“Riders” takes place in Southern Utah canyon country, 1871 with the influx of Mormon settlers from 1847 to 1857 serving as a backdrop for the plot. The tale is really about four main characters, Elder Tull, Bern Venters, Jane Withersteen, and Jim Lassiter. Jane Withersteen, is a Mormon. Elder Tull finds her attractive and wealthy. Elder Tull is a classic polygamist with two wives already, wishes to have Jane for a third wife, along with her estate. Jane associates with “gentiles” (non-Mormons), such as a little girl named Fay Larkin, a man she’s hired named Bern Venters. And of significance, she consorts with another hired man named…Lassiter. The story involves cattle-rustling, horse-theft, kidnapping and gunfights. GradeSaver review stated, “Rather than creating a simple book that ended with a moral story like that of a fairy tale, the author wrote a lengthy story that twists and turns along various plot shifts and is so complex it actually shifts into two separate narratives towards the end.”
Lassiter is a gunfighter on a mysterious mission which brings him to the locale of Cottonwoods and Miss Withersteen. Jim Lassiter’s been roaming town to town in search for the man who drove his sister to suicide. This marked the appearance of an important, western personality. The name Lassiter. Reviewer and critic Marian Kester has concluded that “The hero Lassiter, is clearly the prototype for hundreds of novelistic and cinematic imitators.” Various reviewers of western history have called him, an “immortal hero,” and “a legend.” One need only search on the term “Lassiter, Westerns” and see the genetic effects. I am not sure all the offspring Lassiter stories relate directly back to the “Rider’s” original character. Also interestingly and a bit lost in time, Zane Grey’s son, Loren Grey, or “Loren Zane Grey” wrote several sequel Lassiter books, I believe to be 12 books in total best I could find, (see link with books and covers below), and suspected to be helped by ghostwriters?
Of course, such success leads to movies. The book has been adopted to film 5 times. The first film was a silent film on up to a 1996 TV movie. If you are counting shells for your movie revolver, here’s a rundown-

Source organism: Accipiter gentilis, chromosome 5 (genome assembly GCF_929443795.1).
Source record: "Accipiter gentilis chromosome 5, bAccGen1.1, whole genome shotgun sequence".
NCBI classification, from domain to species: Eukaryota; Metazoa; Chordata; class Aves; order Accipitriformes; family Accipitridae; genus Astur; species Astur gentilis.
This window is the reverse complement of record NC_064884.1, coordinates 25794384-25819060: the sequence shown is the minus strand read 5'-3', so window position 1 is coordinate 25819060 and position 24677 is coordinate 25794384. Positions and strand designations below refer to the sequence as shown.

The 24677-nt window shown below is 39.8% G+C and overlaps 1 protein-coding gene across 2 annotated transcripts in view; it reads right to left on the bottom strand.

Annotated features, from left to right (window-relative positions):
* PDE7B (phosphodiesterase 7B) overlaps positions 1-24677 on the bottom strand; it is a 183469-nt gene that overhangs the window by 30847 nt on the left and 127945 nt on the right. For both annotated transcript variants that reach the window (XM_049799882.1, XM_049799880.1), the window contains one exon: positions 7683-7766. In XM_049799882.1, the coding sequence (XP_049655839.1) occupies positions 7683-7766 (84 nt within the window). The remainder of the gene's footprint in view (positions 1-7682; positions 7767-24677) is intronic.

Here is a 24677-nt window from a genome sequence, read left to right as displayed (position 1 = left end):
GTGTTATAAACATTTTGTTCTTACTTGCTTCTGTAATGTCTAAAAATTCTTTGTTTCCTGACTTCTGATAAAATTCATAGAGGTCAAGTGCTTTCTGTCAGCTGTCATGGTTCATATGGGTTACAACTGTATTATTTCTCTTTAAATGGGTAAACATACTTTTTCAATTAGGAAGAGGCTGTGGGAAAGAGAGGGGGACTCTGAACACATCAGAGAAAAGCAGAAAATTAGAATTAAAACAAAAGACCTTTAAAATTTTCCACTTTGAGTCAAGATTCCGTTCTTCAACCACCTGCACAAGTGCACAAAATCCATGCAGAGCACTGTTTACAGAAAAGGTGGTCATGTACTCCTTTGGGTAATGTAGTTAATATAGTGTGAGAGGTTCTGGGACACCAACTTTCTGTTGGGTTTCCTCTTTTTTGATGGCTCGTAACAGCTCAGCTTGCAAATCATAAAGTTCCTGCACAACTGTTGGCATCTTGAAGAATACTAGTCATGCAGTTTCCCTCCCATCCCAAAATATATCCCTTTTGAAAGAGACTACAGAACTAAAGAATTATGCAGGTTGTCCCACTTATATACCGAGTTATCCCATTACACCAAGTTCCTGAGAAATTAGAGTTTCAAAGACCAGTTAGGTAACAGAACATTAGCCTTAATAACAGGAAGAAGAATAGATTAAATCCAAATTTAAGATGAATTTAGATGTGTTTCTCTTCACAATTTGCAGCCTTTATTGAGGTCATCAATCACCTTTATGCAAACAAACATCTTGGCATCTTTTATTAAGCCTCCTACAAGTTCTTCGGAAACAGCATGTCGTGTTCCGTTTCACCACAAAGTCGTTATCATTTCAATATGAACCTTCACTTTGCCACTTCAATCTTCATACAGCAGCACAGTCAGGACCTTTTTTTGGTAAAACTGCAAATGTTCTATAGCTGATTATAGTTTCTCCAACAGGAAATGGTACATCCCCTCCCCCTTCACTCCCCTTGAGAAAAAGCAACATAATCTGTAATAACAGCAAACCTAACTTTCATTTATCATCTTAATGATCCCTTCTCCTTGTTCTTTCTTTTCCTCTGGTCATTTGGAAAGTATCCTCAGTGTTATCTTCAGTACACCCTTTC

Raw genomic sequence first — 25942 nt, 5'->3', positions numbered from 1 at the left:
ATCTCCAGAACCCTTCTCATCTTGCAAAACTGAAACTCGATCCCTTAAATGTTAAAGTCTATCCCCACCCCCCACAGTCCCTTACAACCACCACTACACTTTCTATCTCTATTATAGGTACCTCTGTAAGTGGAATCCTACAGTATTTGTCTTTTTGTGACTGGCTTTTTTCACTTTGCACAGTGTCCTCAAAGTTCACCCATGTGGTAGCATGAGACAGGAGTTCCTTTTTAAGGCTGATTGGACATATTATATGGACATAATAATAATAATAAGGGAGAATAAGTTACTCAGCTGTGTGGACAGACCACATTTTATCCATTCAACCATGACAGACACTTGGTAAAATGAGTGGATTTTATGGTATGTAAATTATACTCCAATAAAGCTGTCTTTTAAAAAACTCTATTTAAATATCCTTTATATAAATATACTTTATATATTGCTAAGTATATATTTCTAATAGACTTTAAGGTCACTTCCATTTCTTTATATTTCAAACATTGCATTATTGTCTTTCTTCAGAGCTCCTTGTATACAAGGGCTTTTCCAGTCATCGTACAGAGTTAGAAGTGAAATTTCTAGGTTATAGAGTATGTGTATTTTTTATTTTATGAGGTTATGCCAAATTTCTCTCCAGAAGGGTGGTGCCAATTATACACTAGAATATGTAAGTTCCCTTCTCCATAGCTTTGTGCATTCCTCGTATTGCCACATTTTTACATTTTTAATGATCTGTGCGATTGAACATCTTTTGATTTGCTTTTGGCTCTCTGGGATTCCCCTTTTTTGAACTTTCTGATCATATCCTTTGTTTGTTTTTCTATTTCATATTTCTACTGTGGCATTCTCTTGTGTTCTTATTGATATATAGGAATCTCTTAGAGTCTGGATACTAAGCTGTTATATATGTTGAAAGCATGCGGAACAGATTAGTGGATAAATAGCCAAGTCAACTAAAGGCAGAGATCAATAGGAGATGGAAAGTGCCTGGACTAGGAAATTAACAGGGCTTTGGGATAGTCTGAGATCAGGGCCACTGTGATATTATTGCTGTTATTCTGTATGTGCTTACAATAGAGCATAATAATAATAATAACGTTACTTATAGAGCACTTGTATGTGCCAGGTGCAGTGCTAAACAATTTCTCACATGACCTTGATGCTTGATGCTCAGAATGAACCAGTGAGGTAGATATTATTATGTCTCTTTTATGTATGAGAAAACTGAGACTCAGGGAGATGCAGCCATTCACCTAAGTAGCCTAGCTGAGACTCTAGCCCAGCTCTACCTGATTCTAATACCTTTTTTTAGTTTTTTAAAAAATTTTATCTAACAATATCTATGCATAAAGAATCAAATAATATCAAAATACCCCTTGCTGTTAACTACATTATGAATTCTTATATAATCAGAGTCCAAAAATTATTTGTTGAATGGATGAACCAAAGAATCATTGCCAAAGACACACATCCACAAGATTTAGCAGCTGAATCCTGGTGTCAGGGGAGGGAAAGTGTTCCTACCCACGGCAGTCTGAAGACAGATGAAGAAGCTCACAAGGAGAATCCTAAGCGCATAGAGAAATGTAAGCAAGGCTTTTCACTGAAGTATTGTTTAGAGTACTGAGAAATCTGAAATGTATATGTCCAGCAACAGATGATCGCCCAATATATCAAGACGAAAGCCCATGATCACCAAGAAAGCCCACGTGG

RPS (1918), starring William Farnum and Mary Mersch
RPS (1925), starring Tom Mix and Mabel Ballin
RPS (1931), starring George O’Brien and Marguerite Churchill
RPS (1941), starring George Montgomery and Mary Howard
RPS (1996), starring Ed Harris and Amy Madigan
The poster for the 1996 version is at the very top. Reviewers seemed to like the 1996 TV movie best of all, with praise for the actors, music, cinematography and screenplay sticking with the original book. Decades had past between my reading of the book and watching the movie, but I thought the movie was well-worth watching.
But we cannot finish the subject without mentioning the opera! “Riders of the Purple Sage is performed by seven principal singers, a chorus of 16 men, seven supernumeraries, 53 musicians, and one conductor. Those 84 performers are backed by a small army of stage hands, props and make up artists, artisans from the costume and scenic shops…as well as the artistic team, designers, coaches, and staff it takes to mount a new work. Arizona Opera is a 46 year-old opera company that took a shot at adding its voice to the 500 year-old art form. The risk was immense and the reviews were unanimous. Audiences responded passionately to a new work in English about the American frontier.” You simply have to watch the below video of a trailer of the opera. Do not miss it!
- Folks! Please look at this opera page with a must-see trailer. Click here
- Interesting obituary of the son Loren. Click here
- Loren Grey’s subsequent Lassiter book series & covers in order Click here
- The Zane Grey Life Story Click here
- Dick Powell’s Zane Grey Theater, click here